Why would anyone lease the Smart Electric Drive, a modest two-seat electric car? Compared to the Chevy Volt and Nissan Leaf, the Smart offers, to quote the Los Angeles Times, half the car for nearly twice the price.
The Smart's sky-high four-year lease price is $599 a month -- $649 if you want the convertible. And there's a $2,500 signing charge, too, not to mention add-ons as tax, dealer fees, title, license and security deposit. The Chevy Volt, with room for four passengers, 300 miles of gas-fed range and far more electronic sophistication, leases for $350 a month. The Nissan Leaf, equally formidable and just as accommodating, can be had for $349.
A crazy kind of sense
But the Smart approach, like that of fellow German EV vendor BMW, makes a crazy kind of sense: Offer just a tiny number of lease-only cars in a pilot program, and unmet EV demand (especially in the Northeastern states) will be enough to get most of them leased, even if people squawk about the price. The Smart is distributed in the U.S. by Roger Penske, but pricing is heavily influenced by Daimler in Germany.
There will be only 250 Smart EVs for the U.S. in what is the second part of a three-phase program ending with phase three: the wide rollout in early 2012.
The plan seems to be working for now, because Smart has successfully leased more than half of its allotment for the U.S. Smart seems to have gotten lucky, because Nissan and Chevy are moving slowly to get cars into the pipeline. You can get a Smart right now, compared to what could be a year wait in some states for the Leaf.
Wheego, another electric-car outfit, explictly touts the availability of its cars to move its LiFe two-seat EVs, which cost as much as the Leaf. But Smart's strategy is unlikely to work for the mass-market rollout next year, especially because there will be much wider availability of the other, cheaper cars.
Smart will also have to start selling the cars at that point, and right now they carry a ridiculous MSRP of $44,387. Yikes! That's more than the Volt. Sure, it's eligible for the $7,500 federal income tax credit, but all the battery cars get that. All of its prices will be revised downward when the car goes wide, Smart says.
Put it in perspective, they say
Rick Bourgoise, Smart's chief spokesman, said the lease price "needs to be put in perspective -- it's a low-volume niche vehicle, and the $599 reflects that. Once we get into series production, there will be economies of scale." Leasing started in January, and according to Bourgoise, "more than 150" have been taken nationally. He declined to offer an exact number.
Actually, what's happening with the Smart electrics mirrors what happened with the company's gasoline cars on a larger scale: Initial enthusiasm that then slows to a crawl. As a brand, Smart is really hurting. For its first 18 months here it sold really well, more than 1,900 a month on average from March of 2008 through August of 2009.
But it's been downhill since. Just 6,000 of the gas versions moved last year in the U.S., and that's with a very affordable introductory price ($12,490 MSRP). The electric version benefited from the initial publicity (the ads read, "You'll get a real charge out of it") but moving the last 100 two months into the leasing program may take a while.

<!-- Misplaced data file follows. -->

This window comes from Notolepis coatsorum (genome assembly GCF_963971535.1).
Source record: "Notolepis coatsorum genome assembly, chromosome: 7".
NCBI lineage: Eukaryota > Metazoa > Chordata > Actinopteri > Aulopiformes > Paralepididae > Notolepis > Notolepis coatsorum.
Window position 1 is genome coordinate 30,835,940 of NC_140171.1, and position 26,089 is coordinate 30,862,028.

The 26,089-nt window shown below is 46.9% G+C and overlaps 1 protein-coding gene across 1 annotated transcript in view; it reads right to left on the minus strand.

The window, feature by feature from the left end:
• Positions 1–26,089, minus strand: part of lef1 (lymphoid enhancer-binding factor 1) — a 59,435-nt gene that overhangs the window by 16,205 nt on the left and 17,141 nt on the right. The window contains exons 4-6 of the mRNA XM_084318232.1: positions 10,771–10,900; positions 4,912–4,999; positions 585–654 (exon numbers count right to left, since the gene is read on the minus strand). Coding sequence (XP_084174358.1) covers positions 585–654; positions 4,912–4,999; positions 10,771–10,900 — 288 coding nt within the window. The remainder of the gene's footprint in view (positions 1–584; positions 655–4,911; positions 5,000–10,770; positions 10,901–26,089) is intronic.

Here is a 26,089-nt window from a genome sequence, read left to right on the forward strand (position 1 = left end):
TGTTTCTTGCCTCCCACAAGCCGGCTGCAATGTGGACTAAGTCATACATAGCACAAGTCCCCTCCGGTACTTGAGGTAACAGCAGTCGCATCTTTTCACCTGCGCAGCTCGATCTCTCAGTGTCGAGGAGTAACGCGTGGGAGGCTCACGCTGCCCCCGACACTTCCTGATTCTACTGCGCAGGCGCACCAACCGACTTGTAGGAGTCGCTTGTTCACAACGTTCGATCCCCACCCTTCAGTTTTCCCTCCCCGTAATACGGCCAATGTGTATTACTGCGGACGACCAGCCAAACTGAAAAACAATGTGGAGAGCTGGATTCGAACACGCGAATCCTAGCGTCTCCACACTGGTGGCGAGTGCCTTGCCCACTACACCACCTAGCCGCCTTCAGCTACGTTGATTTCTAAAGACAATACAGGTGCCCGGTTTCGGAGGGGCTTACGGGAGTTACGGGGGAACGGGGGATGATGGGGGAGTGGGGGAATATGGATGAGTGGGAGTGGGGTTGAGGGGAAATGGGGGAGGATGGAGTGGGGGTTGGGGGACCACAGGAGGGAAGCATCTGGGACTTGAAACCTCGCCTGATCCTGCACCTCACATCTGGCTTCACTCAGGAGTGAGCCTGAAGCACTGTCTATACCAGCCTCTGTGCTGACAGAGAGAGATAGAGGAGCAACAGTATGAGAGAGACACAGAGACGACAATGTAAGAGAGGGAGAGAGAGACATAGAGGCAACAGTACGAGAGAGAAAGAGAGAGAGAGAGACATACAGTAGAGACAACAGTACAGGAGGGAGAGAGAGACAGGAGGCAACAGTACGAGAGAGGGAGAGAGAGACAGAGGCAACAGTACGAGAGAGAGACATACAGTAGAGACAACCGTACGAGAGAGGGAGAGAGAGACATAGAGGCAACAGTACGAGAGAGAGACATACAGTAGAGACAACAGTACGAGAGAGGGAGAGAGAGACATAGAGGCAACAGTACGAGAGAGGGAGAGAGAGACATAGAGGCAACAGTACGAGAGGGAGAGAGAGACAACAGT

What the customers say
At the Fairfield, Connecticut dealership, a lone Smart Electric drive sits out on the tarmac. One car has been leased, and they're looking for that next customer. Salesman Rick Baker told me. "The price is high for me, but there's a low operating cost so that's an offset. At today's gas prices, it gets something like 160 miles a gallon." Manager Eric Mitchell admits, "Obviously, it's more than the Leaf and Volt."
The one Fairfield customer is publisher Bill Harris, and he agrees the lease price is high. He said in an email:
I'm leasing it through my publishing company as a business expense. It probably is too high to be widely attractive to the mass market, but I believe that is a function of [the high cost of] any ALL-electric car's battery pack.The high electric lease price is apparently a German thing -- the BMW Mini E electric started out at a startling $850 a month, but later dropped to $600 (very close to the Smart). The two lease deals have similarities, because both are two-seat cars, and both programs are severely limited in size -- pilots rather than full-scale introductions.
Smart has a further defense. In an email from Germany, Daimler spokesman Matthias Brock describes the deal as an "equitable offer" because it includes a full service package (electricity not included, unfortunately). But EVs don't need a whole lot of servicing.
The Smart EV is a decent car -- and in my short test drive actually accelerated and performed better than the gas version. With Tesla's help, it's well engineered. But it has very limited utility compared to those other cars, without what you might expect to be a compensating gain in range (it's just 83 miles). It's a city runabout or a second car, and $600 a month is a lot to pay for a second car.
Bourgoise points out that both the lease and list prices are likely to drop when the electric Smart actually goes on sale, and they better. Smart should make the smart move here and bring prices into line for the big rollout next year. Here's a closer look at the car on video: